Not sure what you need to do on July 2 to fulfill your obligations as a citizen of Australia, or just hankering to know where to get the best feed as you do your democratic duty? We have you covered.
Where to vote
The AEC website can tell you where to vote near you, but frankly, that’s boring. If you’re voting on election day (something over 2 million of us aren’t doing because they voted early) then voting means one thing: Democracy Sausage.
If you want to know where the best selection of sausage sizzle (or tofu burgers if you live in an inner-city electorate) and cake stalls are, there are a few competing services. Democracy Sausage and SnagVotes are the two biggest. Twitter is also getting in on the action. You can tweet at @Auspolling with the hashtag #ausvotes and it’ll tell you where your nearest polling station is. You need to have geolocation services turned on for your tweet, which might not be the best, security-wise.
How to vote
Voting for the House of Representatives is the same. You can pick your choice as No. 1 and then number all the other boxes up to the end (the highest number of candidates running in any seat is 11). Under legislation passed just before the election was called, there’s a change to the way we vote in the Senate now.
For the white Senate ballot paper, voters must number at least six boxes above the line now. If you want to vote below the line, you used to have to fill out every single box (in Victoria this means 116 spots), but now all you need to do is number a minimum of 12.
Kenneth Tsang, who goes by Jxeeno on Twitter, has put together a very useful tool on Finder.com.au to help you decide your preferences. Once you’ve selected your state, you get a list of the parties and can group them sequentially from your highest preference to “no, that party should definitely not be elected”. After that it’ll give you a list of individual candidates so if there’s a party you want to rank high, but a candidate in that party you don’t particularly like, you can drop them down, and it’ll adjust your preferences accordingly.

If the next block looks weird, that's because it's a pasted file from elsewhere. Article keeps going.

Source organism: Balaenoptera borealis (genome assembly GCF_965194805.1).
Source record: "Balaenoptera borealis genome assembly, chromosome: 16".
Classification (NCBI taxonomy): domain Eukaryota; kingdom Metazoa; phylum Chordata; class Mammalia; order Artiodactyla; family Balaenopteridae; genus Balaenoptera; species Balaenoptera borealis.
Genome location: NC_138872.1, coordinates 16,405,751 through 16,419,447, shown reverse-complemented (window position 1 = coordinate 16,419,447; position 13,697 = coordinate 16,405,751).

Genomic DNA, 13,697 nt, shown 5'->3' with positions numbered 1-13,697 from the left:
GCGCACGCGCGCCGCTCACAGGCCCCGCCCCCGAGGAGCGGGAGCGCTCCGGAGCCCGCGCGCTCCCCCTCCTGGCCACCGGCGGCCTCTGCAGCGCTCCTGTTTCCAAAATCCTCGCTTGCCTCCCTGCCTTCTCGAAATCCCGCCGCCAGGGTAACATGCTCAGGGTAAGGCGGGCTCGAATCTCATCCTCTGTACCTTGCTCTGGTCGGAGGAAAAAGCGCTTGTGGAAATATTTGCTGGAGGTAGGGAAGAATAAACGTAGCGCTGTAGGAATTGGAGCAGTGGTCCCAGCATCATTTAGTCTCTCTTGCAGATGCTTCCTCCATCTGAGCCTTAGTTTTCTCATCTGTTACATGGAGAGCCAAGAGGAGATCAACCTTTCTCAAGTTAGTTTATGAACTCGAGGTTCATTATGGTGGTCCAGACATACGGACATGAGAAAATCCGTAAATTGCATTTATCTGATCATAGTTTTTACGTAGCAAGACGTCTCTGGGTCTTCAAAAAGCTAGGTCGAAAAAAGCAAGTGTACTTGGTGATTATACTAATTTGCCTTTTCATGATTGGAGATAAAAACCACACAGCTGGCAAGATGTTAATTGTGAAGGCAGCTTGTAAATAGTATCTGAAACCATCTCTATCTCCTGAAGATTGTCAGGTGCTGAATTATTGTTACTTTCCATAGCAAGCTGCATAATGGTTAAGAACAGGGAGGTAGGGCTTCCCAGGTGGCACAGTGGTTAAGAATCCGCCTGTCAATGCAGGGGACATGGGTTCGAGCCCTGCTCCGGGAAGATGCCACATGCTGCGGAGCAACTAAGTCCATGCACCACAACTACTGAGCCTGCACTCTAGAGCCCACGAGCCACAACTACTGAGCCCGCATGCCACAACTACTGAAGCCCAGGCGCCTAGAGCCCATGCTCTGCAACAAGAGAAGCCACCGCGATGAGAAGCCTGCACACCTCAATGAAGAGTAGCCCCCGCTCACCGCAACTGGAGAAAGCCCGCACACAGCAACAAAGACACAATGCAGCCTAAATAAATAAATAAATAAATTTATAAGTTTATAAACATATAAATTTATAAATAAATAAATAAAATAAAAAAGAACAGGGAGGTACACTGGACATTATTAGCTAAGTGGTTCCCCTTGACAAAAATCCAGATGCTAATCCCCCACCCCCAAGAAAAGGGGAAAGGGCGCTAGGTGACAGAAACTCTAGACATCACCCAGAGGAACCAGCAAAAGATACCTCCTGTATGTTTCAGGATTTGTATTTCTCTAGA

It’ll also allow you to print it out in the order it would appear on the ballot paper, so you can take it into the polling booth and not get too confused numbering all the boxes.
Not too sure about the parties you’ll be voting for?
You’ve probably done the Vote Compass or its Fairfax counterpart to see where your politics sit with the big three parties, but if you’re not sure about some of the minor parties running in this election, our guide to the minors should be some help.
What to watch
Polls close at 6pm, and the endless night of media coverage starts soon after. Our friends at Daily Review have done a write-up of the options on television for the night. Leigh Sales is taking over the ABC captaincy for ABC coverage from Kerry O’Brien for the first time. Channel Seven has decided that the combination of Mark Latham and Jacqui Lambie would be fun, for some reason. Nine has Amanda Vanstone and Peter Costello. That could be fun if Kelly O’Dwyer loses Costello’s old seat.
Sky News has Alan Jones. And for some reason Paul Murray got the midnight shift between 12am and 2am. That should be … something.
The Crikey crew will be running a live blog across the night with our journalists keeping track of all the results from the Crikey bunker, and out at the election night parties for the Coalition in Sydney, Labor at the glamorous Moonee Valley Racing Club, and the Greens at the Forum in Melbourne.
William Bowe has a guide put together for the seats to watch, and there is a drinking game we have prepared if you’re looking for a big night.